Alternative energy plans are a hot topic of discussion, but a local company would be happier if the talk about its project was a little more positive.
To date, however, Woolwich Bio-En Inc.’s bid to build a cogeneration unit on Martin’s Lane in the north end of Elmira has met with resistance from nearby residents with concerns about noise and odour problems.
The project was the subject of yet another discussion Tuesday night at Woolwich council, where planning staff shifted gears and formally decided a zone change would be required to allow the facility to go ahead. It had previously deemed the project in conformity with the existing industrial zoning on the site.
Director of engineering and planning Dan Kennaley told councillors – and a gallery filled with residents – that new information indicates this is not a dry industry, adding that the waste materials used in the process and the potential for noxious odours mean a zone change is in order.
That said, the province’s new Green Energy Act may render any council input moot, as it would in essence remove local jurisdiction over such projects, attempting to streamline the process and have more alternative energy projects in place sooner.
In a presentation to council, Bio-En Power Inc. president Chuck Martin said what his company is proposing is precisely the kind of project the province is pushing for with the act.
Bio-En’s plan is to build a cogeneration unit that would produce 2.8 megawatts of renewable electricity – enough to power 2,200 homes – and 3.4 mW of heat. The $12-million facility would be fueled by biogas created by converting organic waste to methane, which would in turn fuel a generator.
Martin challenged the township’s assessment the facility isn’t a dry industry, noting the plant would use fewer water and sewage services than a typical home.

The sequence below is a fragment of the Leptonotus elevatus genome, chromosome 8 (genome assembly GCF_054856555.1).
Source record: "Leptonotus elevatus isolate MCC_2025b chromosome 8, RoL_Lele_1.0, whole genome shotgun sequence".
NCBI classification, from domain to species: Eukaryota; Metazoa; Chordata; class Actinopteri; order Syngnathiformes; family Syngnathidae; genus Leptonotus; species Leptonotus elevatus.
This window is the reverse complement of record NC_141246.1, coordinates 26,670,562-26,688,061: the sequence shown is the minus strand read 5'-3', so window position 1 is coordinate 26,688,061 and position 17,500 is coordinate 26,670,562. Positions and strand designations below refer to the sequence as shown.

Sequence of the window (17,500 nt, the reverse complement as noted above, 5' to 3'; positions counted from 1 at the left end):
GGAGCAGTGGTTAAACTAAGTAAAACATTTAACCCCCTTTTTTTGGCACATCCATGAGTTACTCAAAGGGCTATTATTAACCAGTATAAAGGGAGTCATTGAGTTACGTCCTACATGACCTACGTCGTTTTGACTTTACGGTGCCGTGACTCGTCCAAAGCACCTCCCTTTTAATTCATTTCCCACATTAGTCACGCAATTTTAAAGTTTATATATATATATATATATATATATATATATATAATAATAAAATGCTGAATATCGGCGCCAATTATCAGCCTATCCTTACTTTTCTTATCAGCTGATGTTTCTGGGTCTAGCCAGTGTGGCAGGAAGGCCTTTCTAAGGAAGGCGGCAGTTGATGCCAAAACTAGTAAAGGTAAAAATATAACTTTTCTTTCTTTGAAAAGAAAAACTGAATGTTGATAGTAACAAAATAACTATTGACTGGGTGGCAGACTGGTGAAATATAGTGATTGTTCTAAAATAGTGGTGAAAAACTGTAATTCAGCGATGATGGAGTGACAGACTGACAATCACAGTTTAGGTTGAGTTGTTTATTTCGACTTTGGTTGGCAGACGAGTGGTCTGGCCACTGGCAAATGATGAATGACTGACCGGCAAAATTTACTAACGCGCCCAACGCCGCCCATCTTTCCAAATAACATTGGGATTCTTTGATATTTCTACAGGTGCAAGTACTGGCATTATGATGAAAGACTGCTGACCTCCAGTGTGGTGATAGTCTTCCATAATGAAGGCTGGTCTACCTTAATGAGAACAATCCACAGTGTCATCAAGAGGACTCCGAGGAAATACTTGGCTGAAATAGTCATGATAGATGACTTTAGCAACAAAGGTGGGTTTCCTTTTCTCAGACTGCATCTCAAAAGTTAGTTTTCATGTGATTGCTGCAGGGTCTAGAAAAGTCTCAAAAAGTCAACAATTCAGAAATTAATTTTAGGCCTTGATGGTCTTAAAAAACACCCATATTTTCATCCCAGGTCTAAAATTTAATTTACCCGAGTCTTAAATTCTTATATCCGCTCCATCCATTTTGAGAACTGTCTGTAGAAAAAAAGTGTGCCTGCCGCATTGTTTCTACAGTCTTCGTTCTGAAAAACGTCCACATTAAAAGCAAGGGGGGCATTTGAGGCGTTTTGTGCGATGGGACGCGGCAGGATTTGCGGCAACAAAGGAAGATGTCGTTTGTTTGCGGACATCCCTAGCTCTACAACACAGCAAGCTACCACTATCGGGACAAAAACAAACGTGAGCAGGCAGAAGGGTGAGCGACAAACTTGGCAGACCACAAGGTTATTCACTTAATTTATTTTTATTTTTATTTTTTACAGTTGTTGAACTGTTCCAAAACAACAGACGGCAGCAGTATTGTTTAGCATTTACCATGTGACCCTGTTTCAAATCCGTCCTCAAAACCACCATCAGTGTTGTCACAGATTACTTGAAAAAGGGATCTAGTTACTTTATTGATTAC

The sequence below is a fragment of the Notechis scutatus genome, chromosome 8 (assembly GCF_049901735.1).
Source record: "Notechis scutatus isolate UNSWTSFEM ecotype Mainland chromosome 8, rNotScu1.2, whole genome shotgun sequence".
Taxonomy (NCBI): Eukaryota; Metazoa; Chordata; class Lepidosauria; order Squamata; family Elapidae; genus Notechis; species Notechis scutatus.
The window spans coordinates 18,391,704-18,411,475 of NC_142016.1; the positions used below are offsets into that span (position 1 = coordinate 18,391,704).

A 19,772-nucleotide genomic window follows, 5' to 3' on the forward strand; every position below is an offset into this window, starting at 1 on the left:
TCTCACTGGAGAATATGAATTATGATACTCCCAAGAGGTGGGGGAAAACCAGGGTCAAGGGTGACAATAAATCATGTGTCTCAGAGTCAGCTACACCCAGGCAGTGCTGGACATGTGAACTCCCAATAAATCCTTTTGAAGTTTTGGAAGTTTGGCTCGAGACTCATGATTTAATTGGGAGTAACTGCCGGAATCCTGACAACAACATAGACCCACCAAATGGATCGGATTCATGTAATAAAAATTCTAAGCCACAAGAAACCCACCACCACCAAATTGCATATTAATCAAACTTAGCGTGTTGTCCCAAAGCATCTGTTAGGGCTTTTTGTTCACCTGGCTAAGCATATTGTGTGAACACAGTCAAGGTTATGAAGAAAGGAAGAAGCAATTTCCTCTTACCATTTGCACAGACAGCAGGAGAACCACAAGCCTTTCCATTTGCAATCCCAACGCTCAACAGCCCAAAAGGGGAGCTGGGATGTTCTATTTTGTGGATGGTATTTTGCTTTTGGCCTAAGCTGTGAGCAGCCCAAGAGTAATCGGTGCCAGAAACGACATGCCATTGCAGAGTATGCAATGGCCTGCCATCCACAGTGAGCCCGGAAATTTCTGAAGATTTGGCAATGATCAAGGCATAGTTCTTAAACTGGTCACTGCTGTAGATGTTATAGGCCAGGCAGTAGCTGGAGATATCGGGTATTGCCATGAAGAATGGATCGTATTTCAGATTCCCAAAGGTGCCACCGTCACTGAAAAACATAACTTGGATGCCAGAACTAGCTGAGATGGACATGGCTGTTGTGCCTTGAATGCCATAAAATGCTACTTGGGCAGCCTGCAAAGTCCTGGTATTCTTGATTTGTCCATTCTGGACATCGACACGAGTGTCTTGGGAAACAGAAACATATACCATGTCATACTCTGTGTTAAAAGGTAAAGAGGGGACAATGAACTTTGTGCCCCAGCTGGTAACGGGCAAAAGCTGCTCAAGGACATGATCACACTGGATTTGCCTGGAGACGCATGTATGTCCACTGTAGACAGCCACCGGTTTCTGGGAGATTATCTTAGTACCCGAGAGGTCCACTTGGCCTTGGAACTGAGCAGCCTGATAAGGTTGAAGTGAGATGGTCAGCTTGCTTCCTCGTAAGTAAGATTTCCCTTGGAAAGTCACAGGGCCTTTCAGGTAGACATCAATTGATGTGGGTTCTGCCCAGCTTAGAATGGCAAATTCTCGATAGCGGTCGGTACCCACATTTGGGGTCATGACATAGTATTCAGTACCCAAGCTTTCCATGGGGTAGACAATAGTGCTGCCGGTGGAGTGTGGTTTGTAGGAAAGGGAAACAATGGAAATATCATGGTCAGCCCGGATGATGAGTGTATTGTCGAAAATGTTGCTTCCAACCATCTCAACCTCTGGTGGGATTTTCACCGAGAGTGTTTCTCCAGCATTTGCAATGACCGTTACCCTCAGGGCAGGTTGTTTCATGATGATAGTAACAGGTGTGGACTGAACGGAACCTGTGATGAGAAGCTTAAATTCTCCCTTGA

“We do not use water as part of the industrial process,” he explained.
He called on the township to reverse its position, and to notify the Ministry of the Environment, which is currently reviewing Bio-En’s request for a certificate of approval to operate a biogas facility.
Martin also challenged some of the public comments made at a council meeting last month, where some speakers detailed past odour issues with Elmira businesses and claimed complaints went unheeded.
Taking on what he called “faulty recollection” about the history of odour problems in the town, with unfounded complaints at times, he said businesses are typically eager to solve problems rather than let them drag on.
“I do not recall any indifference,” Martin said, noting issues with his own ventures, including the pet food mill, caused many sleepless nights while the problems were tackled.
From an economic perspective, he added that all of the businesses with which people had complaints are still in operation, many of them elsewhere, however. His own company, Martin Mills, once had 350 employees in Elmira. Today there are 12.
For Coun. Mark Bauman, however, the history of problems in the town – a rendering plant, Uniroyal/Chemtura, the pet food plant and the like – are reason enough to scrutinize this project.
“Residents are entitled to be skeptical about smelly operations,” he said, asking for staff to review five areas of concern he would like to see more information about: noise, odours, traffic, fire plans and zoning conformity.
Acknowledging the history, Martin said in an interview that the key is education, letting people know these kind of anaerobic digester plants commonly operate elsewhere with few issues. A slideshow presentation to council this week included examples of plants operating in close proximity to residential neighbourhoods in several Austrian communities (the technology is Austrian, and the project is being developed with firms from that country).
Bio-En’s Earl Brubacher ran through the long history of anaerobic digesters, explaining the production of methane is a natural phenomenon.
“In the simplest form, you attach a hose to the back of a cow and collect the methane,” he said by way of analogy, adding the plant is in essence a large stomach, converting inputs to gas.
The Austrian technology uses an anaerobic digester to convert organic material into biogas and fertilizer. It will be fed by waste material, including livestock manure, food waste, used cooking oils and other fats and the like. A diesel generator converted to work with methane will generate electricity to be sold back into the grid, while steam heat produced could be sold to neighbours such as the pet food mill.
“I’m disappointed there isn’t more community support for this. It seems like the kind of thing people would embrace,” Martin said of the green energy plan.